There are a couple of things that are pretty noteworthy about this comic. First, the art style is pure “ray gun gothic”, which was an art style that was very popular in early science fiction of the 1940’s and 1950’s.
What I’m saying here is that the art is awesome and I personally think there should be more of it.
Second, you’ll notice small lines of war time propaganda on the bottom of the page.
Such were the times I guess.
Lance would get a girlfriend named Marna in the following issue after rescuing her from a group of evil blobs from Saturn who were bent on total domination of the Solar System.
Then he took a three year hiatus and would return as the cover character on Standard’s Startling Comics #44 in March of 1947 to capitalize on the boom of non superhero themed comic books.
The rest of his appearances were pretty standard “sci fi detective” affairs, where he would solve a case that involved some strange technology or evil alien race with his girlfriend.
His last appearance was in Startling Mystery Comics #53 in September of 1948.
His last case deserves special mention because it is an honest to goodness clever bit of writing.
Lance and Marna are on Jupiter watching a broadcast of the Planetary Music Festival, a music competition that has a huge cash prize for the winner. Lance brings Marna’s attention to a little boy who is incredibly skilled with the violin.
However, Lance is interrupted by his superiors ordering him to investigate a mysterious accident in space where a cargo ship was destroyed, which was strange considering that it wasn’t carrying explosives.
Things get weirder when Lance finds out that the boy’s manager, an evil looking Mr. Gorman and his associate Namar, placed a stack of greeting cards onto the ship that exploded.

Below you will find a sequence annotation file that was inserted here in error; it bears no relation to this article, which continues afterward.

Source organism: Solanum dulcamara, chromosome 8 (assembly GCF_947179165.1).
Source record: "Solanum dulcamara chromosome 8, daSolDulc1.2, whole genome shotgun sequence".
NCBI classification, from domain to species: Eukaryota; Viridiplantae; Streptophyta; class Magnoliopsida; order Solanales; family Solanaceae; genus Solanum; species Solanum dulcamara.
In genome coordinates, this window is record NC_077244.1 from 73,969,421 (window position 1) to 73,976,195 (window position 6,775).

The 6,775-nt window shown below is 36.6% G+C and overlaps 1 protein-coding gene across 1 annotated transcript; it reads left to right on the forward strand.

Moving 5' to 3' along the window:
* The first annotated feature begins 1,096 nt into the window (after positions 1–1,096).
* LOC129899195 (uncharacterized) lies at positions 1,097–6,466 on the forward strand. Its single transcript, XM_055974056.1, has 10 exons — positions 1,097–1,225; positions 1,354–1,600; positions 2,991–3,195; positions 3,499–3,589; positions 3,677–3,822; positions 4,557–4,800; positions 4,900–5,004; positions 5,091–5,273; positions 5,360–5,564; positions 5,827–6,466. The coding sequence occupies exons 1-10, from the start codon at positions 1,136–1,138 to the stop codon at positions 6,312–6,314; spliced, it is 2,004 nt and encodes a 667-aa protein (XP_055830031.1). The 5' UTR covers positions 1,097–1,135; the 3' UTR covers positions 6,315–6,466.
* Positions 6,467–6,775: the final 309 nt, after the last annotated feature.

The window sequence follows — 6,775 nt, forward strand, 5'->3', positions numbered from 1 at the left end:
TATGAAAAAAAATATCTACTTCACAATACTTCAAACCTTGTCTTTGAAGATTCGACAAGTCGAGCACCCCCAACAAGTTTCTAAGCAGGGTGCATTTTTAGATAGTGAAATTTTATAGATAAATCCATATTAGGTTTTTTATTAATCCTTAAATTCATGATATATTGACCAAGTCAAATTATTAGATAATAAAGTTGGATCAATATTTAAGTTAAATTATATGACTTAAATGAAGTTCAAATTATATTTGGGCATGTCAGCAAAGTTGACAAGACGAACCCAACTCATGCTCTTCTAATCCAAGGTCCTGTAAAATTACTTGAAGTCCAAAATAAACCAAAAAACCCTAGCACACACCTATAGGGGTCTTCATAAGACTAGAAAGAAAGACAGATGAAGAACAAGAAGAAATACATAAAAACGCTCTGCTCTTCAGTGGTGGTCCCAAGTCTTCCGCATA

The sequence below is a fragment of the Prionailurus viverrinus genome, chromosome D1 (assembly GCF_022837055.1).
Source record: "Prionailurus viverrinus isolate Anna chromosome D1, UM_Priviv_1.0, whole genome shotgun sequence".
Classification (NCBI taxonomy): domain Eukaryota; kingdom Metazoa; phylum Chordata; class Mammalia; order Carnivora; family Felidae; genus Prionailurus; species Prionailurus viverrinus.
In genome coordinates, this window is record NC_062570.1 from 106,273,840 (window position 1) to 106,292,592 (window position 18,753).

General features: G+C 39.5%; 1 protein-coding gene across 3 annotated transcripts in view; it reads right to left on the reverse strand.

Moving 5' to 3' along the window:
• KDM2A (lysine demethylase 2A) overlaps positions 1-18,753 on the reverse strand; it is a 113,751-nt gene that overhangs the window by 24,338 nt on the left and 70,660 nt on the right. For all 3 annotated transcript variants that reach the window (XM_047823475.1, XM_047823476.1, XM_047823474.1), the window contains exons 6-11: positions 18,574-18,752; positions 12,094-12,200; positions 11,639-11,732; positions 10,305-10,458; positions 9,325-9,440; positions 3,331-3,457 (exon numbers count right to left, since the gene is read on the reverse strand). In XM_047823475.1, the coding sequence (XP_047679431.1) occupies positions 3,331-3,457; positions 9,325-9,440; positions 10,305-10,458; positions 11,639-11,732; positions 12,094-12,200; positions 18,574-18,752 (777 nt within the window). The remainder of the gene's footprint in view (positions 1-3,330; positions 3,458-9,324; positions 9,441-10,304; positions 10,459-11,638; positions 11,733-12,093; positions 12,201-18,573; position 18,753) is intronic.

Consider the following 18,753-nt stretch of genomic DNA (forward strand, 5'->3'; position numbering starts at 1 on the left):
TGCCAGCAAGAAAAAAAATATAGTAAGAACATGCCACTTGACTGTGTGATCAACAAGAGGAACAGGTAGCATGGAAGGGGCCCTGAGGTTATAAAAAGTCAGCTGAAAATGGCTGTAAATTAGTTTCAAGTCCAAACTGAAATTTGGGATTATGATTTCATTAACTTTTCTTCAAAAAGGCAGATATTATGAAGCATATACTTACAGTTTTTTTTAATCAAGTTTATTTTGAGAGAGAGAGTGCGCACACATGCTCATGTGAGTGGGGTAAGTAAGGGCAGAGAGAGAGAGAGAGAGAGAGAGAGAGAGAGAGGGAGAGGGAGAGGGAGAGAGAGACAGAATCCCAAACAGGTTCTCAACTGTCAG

Long story short, it turned out that Mr. Goman and Namar were blackmailing shipping companies into paying protection money and would blow up the ships of people who refused to pay with specially treated cards that were coated with an atomic explosive that was set off when a certain tone was played over the radio. The person who set the tone off was the boy who was playing the violin.
The comic has a happy ending, in turned out they boy wasn’t in on the plot and was only playing to support his mother, and the criminals are all brought to justice in one of the best written Golden Age stories I have ever read.
So what happened?
Lance Lewis was actually published by one of Standard Comics’ imprints, Nedor Comics. Nedor and its sister company Better Publications were folded into Standard Comics in 1949, a few months after Lance Lewis stories stopped being published. While I can’t say for sure why these stories stopped being published (mostly because everyone involved either isn’t talking or is dead) I’d like to speculate and say that this merging was due to financial troubles at Standard Comics and Lance and company got lost in the shuffle.
That being said, Lance Lewis would have a brief revival in the early 2000’s thanks to one of the greatest modern comic book writers alive today: Alan Moore.
Alan Moore started a company called America’s Best Comics in 1999.
One of the series he created was about a “science hero” named Tom Strong,
The series proved popular enough to warrant a spin off series known as Terra Obscura in 2003. It was a series about an alternate Earth on the other side of the universe and utilized a lot of the old Standard Comics heroes that had fallen into public domain.
Lance Lewis made an appearance Tom Strong #12 as a time traveling scientist who sent himself back to World War 2 so he could fight in “The last good war”.
He would die three years later when he was killed by a villain named Mystico who needed to obtain the heart of a time traveler.
Lance Lewis was an interesting case study of the Golden Age. While many people, including myself, dedicate most of our time and effort into studying the old superheroes we tend to forget that there were comic books that told other types of stories as ell.
Lance Lewis may not have had super powers, but he was definitely a hero using his brains, fists, and toys to deal out justice to the criminals of the future.